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Bong Joon-ho's 2013 film Snowpiercer, is notable for a number of things, including being the filmmaker's English language debut. The change in language, however, didn't cause the South Korean filmmaker to lose a step, as his themes on class struggles were just as prevalent as ever. In fact, Snowpiercer is absolutely the opposite of subtle about this, as the ideas it tries to communicate are glaringly obvious in both the dialog and the visuals. While this would be a detriment in most features, it's a benefit in Snowpiercer, as it makes the themes impossible to miss, and more importantly, impossible to misinterpret. In being just shy of overt, the metaphor in the movie forces the viewer to engage with what the movie is trying to say.
There are clear villains and heroes in Snowpiercer. There are the haves and there are the have-nots. There is no ambiguity about this, nor should there be. Portraying the have-nots in any other light would be doing them a disservice, as the introduction of ambiguity would open up the idea that the have-nots don't deserve better circumstances, and closing down that possible line of thought only benefits the larger story. The poor are forced to eat bugs, or else they'd have to resort to eating each other. They jam themselves in cramped spaces while the rich enjoy aquariums and culinary delicacies. Through all this, the poor are harshly punished for trying to do anything to improve their standing, told that they should know their place and “be a shoe”. The train itself runs on child labor, posited as a necessity to keep the system going. The parallels to class structure in modern society could not be starker; the poor are left to fight for scraps while the rich take more resources than they need, and the exploitation of the poor from a young age is what keeps the whole endeavor going.
Watching a child get snatched away to work in the engine room means nobody can possibly miss what Bong Joon-ho is trying to say. This forces audiences to confront the movie's ideas head-on, and challenge any notions of fairness in the class structure that they may have. Bong Joon-ho leaves no room to just watch the movie while remaining disengaged with its deeper themes, or to come away without an opinion on what's displayed. Any ambiguity or nuance in the metaphor would have opened up the avenue for people to engage with the movie in a way that was different from what the filmmaker intended, and by making the parallels to our world so blunt, he erases any possibility of that, which is highly beneficial when examining the class structure unfairness that this movie presents. There is a reason Bong Joon-ho is putting forth the ideas that he is, and one must engage critically with it; that's the price of admission for watching Snowpiercer.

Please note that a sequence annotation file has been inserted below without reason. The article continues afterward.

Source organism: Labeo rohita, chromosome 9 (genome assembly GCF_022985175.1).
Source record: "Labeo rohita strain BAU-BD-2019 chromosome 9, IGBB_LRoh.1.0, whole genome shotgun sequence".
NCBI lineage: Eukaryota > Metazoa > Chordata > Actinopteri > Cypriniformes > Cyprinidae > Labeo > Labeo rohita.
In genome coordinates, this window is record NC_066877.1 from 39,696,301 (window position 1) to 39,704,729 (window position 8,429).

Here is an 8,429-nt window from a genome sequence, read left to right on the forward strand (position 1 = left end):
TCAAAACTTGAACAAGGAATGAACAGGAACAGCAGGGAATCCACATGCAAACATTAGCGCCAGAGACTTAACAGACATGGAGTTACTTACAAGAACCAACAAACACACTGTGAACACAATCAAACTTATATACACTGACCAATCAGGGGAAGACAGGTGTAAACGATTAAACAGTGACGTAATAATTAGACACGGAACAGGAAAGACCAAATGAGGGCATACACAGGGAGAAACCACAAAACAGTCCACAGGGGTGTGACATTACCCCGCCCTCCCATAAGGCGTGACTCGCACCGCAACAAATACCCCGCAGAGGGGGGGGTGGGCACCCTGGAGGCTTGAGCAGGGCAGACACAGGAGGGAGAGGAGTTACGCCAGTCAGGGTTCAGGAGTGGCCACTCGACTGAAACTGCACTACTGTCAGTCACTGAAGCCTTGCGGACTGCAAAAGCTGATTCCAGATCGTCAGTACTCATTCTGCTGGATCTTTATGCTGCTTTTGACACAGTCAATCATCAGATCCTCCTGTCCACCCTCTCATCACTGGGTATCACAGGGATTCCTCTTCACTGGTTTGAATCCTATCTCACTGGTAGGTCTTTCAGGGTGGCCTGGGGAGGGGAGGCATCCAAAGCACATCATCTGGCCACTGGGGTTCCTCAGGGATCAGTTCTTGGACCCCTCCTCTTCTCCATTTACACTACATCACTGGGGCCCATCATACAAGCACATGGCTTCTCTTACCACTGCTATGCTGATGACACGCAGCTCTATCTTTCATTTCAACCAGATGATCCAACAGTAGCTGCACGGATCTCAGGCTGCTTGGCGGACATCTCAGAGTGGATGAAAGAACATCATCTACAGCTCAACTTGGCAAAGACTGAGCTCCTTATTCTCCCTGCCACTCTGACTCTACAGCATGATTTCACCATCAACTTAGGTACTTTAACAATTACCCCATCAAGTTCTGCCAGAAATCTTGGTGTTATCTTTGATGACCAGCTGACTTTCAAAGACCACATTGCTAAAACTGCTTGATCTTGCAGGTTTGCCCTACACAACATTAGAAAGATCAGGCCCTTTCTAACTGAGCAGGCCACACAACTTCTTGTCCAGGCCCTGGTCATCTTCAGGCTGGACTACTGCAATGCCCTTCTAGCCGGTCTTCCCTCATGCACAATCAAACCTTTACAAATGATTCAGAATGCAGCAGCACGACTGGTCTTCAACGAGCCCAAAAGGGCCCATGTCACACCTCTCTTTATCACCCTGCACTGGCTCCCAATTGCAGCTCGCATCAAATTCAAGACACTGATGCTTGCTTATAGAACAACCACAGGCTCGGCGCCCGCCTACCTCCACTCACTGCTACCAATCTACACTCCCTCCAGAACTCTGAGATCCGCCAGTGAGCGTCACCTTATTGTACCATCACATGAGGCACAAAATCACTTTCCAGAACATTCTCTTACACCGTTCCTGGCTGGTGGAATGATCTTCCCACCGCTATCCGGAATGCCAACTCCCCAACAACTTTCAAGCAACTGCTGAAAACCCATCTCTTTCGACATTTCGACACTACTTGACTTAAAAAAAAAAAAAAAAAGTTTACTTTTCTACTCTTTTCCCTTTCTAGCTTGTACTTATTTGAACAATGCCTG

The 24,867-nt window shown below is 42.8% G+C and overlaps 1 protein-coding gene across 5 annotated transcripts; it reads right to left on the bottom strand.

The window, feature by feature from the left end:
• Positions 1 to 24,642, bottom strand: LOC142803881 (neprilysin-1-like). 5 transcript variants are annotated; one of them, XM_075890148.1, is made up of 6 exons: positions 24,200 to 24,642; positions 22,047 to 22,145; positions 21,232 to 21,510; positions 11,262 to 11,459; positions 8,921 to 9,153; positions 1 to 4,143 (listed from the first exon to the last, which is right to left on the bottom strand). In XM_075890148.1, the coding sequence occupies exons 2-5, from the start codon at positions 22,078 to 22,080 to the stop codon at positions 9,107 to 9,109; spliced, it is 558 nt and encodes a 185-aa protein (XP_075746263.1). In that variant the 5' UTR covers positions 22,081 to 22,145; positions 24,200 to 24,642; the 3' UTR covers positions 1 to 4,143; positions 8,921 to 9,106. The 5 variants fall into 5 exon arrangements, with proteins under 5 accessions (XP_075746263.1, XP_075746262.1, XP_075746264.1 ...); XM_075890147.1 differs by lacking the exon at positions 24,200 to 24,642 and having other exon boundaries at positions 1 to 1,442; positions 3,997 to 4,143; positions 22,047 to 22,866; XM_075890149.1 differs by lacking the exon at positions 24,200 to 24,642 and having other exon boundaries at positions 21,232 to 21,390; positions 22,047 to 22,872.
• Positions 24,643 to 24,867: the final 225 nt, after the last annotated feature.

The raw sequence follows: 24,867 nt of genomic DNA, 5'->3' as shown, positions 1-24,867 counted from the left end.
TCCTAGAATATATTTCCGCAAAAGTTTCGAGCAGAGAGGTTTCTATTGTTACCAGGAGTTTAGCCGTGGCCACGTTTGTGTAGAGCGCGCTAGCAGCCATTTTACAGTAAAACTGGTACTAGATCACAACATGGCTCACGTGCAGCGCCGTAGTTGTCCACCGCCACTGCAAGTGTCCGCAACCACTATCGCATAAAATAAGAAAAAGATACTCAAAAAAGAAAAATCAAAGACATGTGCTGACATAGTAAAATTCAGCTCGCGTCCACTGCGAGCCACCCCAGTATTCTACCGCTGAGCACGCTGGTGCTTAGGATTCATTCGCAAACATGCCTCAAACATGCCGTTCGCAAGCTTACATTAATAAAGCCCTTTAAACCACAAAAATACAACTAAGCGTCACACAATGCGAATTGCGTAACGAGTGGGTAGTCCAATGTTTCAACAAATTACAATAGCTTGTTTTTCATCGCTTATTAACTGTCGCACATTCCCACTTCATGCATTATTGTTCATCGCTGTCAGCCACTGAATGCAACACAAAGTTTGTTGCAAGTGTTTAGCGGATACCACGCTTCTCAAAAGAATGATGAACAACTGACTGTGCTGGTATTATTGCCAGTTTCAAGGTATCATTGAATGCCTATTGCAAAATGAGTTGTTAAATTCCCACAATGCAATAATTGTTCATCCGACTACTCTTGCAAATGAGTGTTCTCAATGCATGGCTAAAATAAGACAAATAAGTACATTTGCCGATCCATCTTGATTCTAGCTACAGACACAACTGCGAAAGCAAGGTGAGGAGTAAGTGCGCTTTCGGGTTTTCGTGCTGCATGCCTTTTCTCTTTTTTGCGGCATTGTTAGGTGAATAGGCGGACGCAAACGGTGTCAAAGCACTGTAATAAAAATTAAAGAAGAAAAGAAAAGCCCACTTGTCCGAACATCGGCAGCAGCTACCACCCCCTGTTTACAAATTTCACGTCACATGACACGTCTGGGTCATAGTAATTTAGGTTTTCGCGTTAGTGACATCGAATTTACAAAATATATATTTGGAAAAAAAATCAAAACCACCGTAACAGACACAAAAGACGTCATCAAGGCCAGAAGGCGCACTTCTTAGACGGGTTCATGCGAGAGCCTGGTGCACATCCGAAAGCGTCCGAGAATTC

In the end, the lack of subtlety works as a very effective choice for Snowpiercer. While it may make some obvious aspects of the story feel too spelled out it also helps drive home other aspects that much harder, like the propaganda masked as classroom teachings. The fact that it forces viewers to reckon with what Bong Joon-ho portrays onscreen only helps to elevate the movie beyond a simple metaphor for the current class system and into an excellent illustration that cannot, under any circumstances, be described as neutral or holding back. And in this lies a major strength of Snowpiercer; by opting to forego subtlety, Bong Joon-ho chooses to make a statement, and Snowpiercer is all the better as a film due to this choice.